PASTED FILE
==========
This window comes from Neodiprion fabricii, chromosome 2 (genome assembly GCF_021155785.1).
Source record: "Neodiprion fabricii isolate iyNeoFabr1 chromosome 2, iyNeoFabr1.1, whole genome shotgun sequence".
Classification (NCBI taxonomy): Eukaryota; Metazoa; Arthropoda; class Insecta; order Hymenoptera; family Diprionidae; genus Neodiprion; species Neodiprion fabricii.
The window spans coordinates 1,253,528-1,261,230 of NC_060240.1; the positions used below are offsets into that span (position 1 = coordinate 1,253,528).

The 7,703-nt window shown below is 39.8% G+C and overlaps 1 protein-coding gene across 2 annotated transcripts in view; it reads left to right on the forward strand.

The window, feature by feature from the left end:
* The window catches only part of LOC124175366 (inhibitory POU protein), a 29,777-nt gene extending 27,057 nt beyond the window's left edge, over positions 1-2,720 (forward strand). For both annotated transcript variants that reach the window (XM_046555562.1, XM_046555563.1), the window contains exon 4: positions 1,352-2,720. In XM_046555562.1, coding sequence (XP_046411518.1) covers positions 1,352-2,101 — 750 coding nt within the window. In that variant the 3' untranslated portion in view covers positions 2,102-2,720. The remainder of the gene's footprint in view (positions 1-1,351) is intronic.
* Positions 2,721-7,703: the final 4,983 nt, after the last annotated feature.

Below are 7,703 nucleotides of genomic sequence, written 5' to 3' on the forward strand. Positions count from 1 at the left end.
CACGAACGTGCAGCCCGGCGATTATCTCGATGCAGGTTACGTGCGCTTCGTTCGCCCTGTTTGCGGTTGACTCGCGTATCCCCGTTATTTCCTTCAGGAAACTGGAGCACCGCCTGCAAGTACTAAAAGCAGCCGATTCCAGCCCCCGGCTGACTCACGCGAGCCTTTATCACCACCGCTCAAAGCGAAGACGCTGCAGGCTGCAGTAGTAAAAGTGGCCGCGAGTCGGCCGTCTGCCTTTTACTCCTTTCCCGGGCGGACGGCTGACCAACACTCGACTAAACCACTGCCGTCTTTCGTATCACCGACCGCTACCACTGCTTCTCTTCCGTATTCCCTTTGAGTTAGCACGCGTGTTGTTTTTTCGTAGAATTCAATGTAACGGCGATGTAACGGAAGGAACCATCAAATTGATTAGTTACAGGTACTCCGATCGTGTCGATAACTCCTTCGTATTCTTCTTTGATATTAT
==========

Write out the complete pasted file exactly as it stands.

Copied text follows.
This window comes from Neodiprion fabricii, chromosome 2 (genome assembly GCF_021155785.1).
Source record: "Neodiprion fabricii isolate iyNeoFabr1 chromosome 2, iyNeoFabr1.1, whole genome shotgun sequence".
Classification (NCBI taxonomy): Eukaryota; Metazoa; Arthropoda; class Insecta; order Hymenoptera; family Diprionidae; genus Neodiprion; species Neodiprion fabricii.
The window spans coordinates 1,253,528-1,261,230 of NC_060240.1; the positions used below are offsets into that span (position 1 = coordinate 1,253,528).

The 7,703-nt window shown below is 39.8% G+C and overlaps 1 protein-coding gene across 2 annotated transcripts in view; it reads left to right on the forward strand.

The window, feature by feature from the left end:
* The window catches only part of LOC124175366 (inhibitory POU protein), a 29,777-nt gene extending 27,057 nt beyond the window's left edge, over positions 1-2,720 (forward strand). For both annotated transcript variants that reach the window (XM_046555562.1, XM_046555563.1), the window contains exon 4: positions 1,352-2,720. In XM_046555562.1, coding sequence (XP_046411518.1) covers positions 1,352-2,101 — 750 coding nt within the window. In that variant the 3' untranslated portion in view covers positions 2,102-2,720. The remainder of the gene's footprint in view (positions 1-1,351) is intronic.
* Positions 2,721-7,703: the final 4,983 nt, after the last annotated feature.

Below are 7,703 nucleotides of genomic sequence, written 5' to 3' on the forward strand. Positions count from 1 at the left end.
CACGAACGTGCAGCCCGGCGATTATCTCGATGCAGGTTACGTGCGCTTCGTTCGCCCTGTTTGCGGTTGACTCGCGTATCCCCGTTATTTCCTTCAGGAAACTGGAGCACCGCCTGCAAGTACTAAAAGCAGCCGATTCCAGCCCCCGGCTGACTCACGCGAGCCTTTATCACCACCGCTCAAAGCGAAGACGCTGCAGGCTGCAGTAGTAAAAGTGGCCGCGAGTCGGCCGTCTGCCTTTTACTCCTTTCCCGGGCGGACGGCTGACCAACACTCGACTAAACCACTGCCGTCTTTCGTATCACCGACCGCTACCACTGCTTCTCTTCCGTATTCCCTTTGAGTTAGCACGCGTGTTGTTTTTTCGTAGAATTCAATGTAACGGCGATGTAACGGAAGGAACCATCAAATTGATTAGTTACAGGTACTCCGATCGTGTCGATAACTCCTTCGTATTCTTCTTTGATATTAT